Create your Online Radio with Mixlr and Let Your Students Speak!

Mixlr is a simple way to share live audio online. You can broadcast using any source and invite others to listen and chat in real-time. All you need to do is just create a Mixlr account and download the Mixlr desktop application to your PC or Mac. If you are planning to broadcast in a sophisticated manner, of course, you need a high-quality microphone that will provide a smooth sound quality. Some of the basic features of Mixlr application:

  • Embed live audio on your website or blog
  • Tune in directly from Facebook and Twitter
  • Build a community around your live sounds
  • HQ recording and export to your favourite archive services

Using Mixlr to Foster Your Students’ Speaking Competence

I have used Mixr to create our online radio station called AnttennaFM with my colleagues to facilitate learning of English in a meaningful, natural and constructivist way to help those who are learning English in an EFL context. We let our students create their own radio program and speak about a specific topic each week. They also invited some guests to their radio program. You can find our radio archive on Audiomack.

You can download Mixlr application using the links below or you can go directly to the Mixlr website.


Top Apps for College Student Survival Infographic

Top Apps For College Student Survival Infographic

Today’s student is more in tune with technology than ever before, and this app guide shows how students can make the most out of the college experience. From finding a date to making new friends, keeping your focus to taking better notes, the Top Apps for College Student Survival Infographic outlines the smartphone apps no college student should live without!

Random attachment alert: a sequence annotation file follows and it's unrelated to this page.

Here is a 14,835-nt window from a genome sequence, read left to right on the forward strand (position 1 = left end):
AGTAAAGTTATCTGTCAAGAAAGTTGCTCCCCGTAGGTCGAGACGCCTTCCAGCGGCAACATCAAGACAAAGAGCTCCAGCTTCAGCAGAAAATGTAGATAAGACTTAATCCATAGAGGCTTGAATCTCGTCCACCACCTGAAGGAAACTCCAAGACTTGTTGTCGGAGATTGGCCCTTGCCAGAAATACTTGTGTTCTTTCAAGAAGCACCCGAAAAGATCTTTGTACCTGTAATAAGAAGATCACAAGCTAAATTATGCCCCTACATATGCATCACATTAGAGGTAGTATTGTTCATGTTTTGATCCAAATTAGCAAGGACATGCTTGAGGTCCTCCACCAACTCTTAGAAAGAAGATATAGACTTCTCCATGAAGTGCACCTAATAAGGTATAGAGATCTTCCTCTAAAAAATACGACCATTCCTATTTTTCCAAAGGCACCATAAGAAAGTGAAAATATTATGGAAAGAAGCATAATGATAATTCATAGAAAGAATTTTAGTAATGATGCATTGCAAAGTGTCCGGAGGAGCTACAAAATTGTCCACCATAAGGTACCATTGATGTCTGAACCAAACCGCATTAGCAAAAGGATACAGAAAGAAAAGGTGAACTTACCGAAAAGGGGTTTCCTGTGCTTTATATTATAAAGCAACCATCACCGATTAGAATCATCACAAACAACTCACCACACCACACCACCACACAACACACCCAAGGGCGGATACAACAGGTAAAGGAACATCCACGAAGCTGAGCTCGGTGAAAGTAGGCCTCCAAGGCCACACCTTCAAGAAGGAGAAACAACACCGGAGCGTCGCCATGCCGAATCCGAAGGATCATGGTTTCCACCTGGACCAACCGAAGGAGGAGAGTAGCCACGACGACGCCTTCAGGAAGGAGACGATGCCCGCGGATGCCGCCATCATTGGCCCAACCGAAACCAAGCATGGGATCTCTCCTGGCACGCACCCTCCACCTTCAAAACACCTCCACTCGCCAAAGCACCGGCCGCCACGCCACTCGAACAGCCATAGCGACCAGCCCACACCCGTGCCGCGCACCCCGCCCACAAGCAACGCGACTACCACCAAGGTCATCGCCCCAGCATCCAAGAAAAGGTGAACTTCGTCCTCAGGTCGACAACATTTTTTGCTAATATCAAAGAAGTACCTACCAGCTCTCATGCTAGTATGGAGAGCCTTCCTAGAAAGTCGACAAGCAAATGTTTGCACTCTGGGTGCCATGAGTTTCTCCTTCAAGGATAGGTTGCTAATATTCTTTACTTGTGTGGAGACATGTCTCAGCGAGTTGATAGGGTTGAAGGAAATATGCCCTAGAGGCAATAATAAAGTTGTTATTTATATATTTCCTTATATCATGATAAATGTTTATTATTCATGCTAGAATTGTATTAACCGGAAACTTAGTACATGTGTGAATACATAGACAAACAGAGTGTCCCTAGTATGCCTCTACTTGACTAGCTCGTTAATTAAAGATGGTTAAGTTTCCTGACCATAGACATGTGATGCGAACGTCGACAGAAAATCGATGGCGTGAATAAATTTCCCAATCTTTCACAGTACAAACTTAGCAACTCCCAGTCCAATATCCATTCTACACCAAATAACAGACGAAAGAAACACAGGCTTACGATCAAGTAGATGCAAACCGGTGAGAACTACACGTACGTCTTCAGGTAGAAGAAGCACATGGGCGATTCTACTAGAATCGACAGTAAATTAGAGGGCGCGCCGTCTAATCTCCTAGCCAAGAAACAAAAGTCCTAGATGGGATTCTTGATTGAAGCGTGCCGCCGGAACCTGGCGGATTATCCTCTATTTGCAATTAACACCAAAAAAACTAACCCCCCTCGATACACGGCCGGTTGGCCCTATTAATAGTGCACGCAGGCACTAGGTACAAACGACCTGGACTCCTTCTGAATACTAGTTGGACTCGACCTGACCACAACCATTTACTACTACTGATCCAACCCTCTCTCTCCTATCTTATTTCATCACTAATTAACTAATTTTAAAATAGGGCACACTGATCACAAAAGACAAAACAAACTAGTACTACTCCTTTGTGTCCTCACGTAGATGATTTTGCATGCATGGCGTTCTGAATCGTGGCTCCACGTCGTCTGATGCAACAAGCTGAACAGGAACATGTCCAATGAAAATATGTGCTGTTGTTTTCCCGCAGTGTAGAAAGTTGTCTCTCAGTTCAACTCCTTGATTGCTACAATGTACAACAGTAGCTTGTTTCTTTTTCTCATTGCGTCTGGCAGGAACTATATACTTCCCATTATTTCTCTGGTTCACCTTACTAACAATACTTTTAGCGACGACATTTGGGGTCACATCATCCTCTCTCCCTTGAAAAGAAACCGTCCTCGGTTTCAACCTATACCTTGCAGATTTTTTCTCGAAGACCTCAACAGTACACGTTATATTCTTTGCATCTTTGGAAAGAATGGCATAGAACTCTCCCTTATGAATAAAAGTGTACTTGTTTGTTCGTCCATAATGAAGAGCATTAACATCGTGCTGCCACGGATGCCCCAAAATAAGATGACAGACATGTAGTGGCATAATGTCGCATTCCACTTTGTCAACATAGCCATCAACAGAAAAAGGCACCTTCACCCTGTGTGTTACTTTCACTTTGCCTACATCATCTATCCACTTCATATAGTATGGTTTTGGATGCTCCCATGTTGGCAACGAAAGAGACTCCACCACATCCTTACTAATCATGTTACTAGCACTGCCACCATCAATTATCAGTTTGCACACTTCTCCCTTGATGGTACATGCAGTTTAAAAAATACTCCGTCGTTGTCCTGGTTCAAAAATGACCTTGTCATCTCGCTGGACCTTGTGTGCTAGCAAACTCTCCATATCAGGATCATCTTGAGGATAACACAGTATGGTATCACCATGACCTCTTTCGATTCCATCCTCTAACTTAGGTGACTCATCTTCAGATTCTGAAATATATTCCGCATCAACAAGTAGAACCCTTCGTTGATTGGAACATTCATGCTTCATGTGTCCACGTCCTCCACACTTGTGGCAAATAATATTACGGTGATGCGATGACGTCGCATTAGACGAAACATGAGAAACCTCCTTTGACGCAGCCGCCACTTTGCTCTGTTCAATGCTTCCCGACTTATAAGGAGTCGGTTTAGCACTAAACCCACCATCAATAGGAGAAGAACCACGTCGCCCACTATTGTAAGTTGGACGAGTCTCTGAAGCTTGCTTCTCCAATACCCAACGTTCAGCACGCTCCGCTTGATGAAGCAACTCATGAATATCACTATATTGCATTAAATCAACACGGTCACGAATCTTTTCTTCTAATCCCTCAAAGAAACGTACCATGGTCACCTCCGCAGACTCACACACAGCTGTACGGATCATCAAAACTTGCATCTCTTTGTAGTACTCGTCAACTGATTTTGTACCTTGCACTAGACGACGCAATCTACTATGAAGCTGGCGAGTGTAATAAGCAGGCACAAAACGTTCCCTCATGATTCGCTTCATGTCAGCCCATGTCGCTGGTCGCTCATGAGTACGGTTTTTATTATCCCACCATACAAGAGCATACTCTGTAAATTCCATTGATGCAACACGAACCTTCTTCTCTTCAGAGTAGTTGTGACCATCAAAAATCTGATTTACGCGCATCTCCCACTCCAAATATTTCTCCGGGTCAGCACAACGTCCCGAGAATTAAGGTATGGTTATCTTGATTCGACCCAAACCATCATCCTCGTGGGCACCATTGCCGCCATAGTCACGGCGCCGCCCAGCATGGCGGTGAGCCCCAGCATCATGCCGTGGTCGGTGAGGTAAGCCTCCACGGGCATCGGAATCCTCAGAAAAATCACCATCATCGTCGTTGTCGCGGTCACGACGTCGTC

For Note-taking

  • Evernote – It is the most widely used study app and for good reason. The app syncs all your college work to an online account so you’re always connected with resources to study.
  • Download (iOS)
  • Download (Android)

For Studying

For Reading

  • Chegg – Textbooks are ridiculously expensive, and Chegg offers you the option to rent online versions of your books for less. You can search by title, author or ISBN! Easy!
  • Download (iOS)
  • Download (Android)

For Writing

  • Dragon Dictation – It uses accurate voice recognition software to let you speak Recording and instantly see your words in text. Write essays with ease, and update your social networks with speech.
  • Download (iOS)

For Referencing

  • Refme – You can create references in any style by scanning a book bar code or using doi number of any article in seconds with RefME’s free referencing generator. And also you can easily sync your references with its web app.
  • Download (iOS)
  • Download (Android)
  • Easybib – It generates citations In MLA, APA and Chicago style by scanning a books bar code or by entering the title. The app also lets you easily email and export the bibliographies to yourself.
  • Download (iOS)
  • Download (Android)

For Sheduling

  • iStudiez – It keeps track of your class schedule, assignments and grades. The app will even tell you what score you need to get on the next test or assignment to stay on track toward your final desired grade for the class.
  • Download (iOS)

For Calculations

For Managing Finances

  • Mint – Grub drinks, books, fees, the facets of college life add up quickly! Mint is a web and mobile app that helps you keep track of your spending.
  • Download (iOS)
  • Download (Android)

For Meeting Up

  • MeetUp – It allows you to find, meet, and organize with fellow enthusiasts in your area who have a shared interest. Looking for some buddies to go canoeing with? MeetUp can help!
  • Download (iOS)
  • Download (Android)

For Career Building

  • LinkedIn – It is a way to keep in touch with employers and co-workers at Internships, but perhaps more importantly it allows you to meet new people based on similar interests or those who attend your college or university.
  • Download (iOS)
  • Download (Android)

Source: E-Learning Infographics

Student Mobile Workspaces Infographic

Student Mobile Workspaces Infographic

Having a powerful mobile workspace has become a crucial component in higher education. The Student Mobile Workspaces Infographic gathers mobile device statistics from 2013–2014, showing how the challenges of the mobile campus can be transformed into new opportunities for learning!

The wide variety of smartphones, tablets, laptops and other mobile devices used on campus by students and faculty create a significant opportunity for anytime, anywhere learning.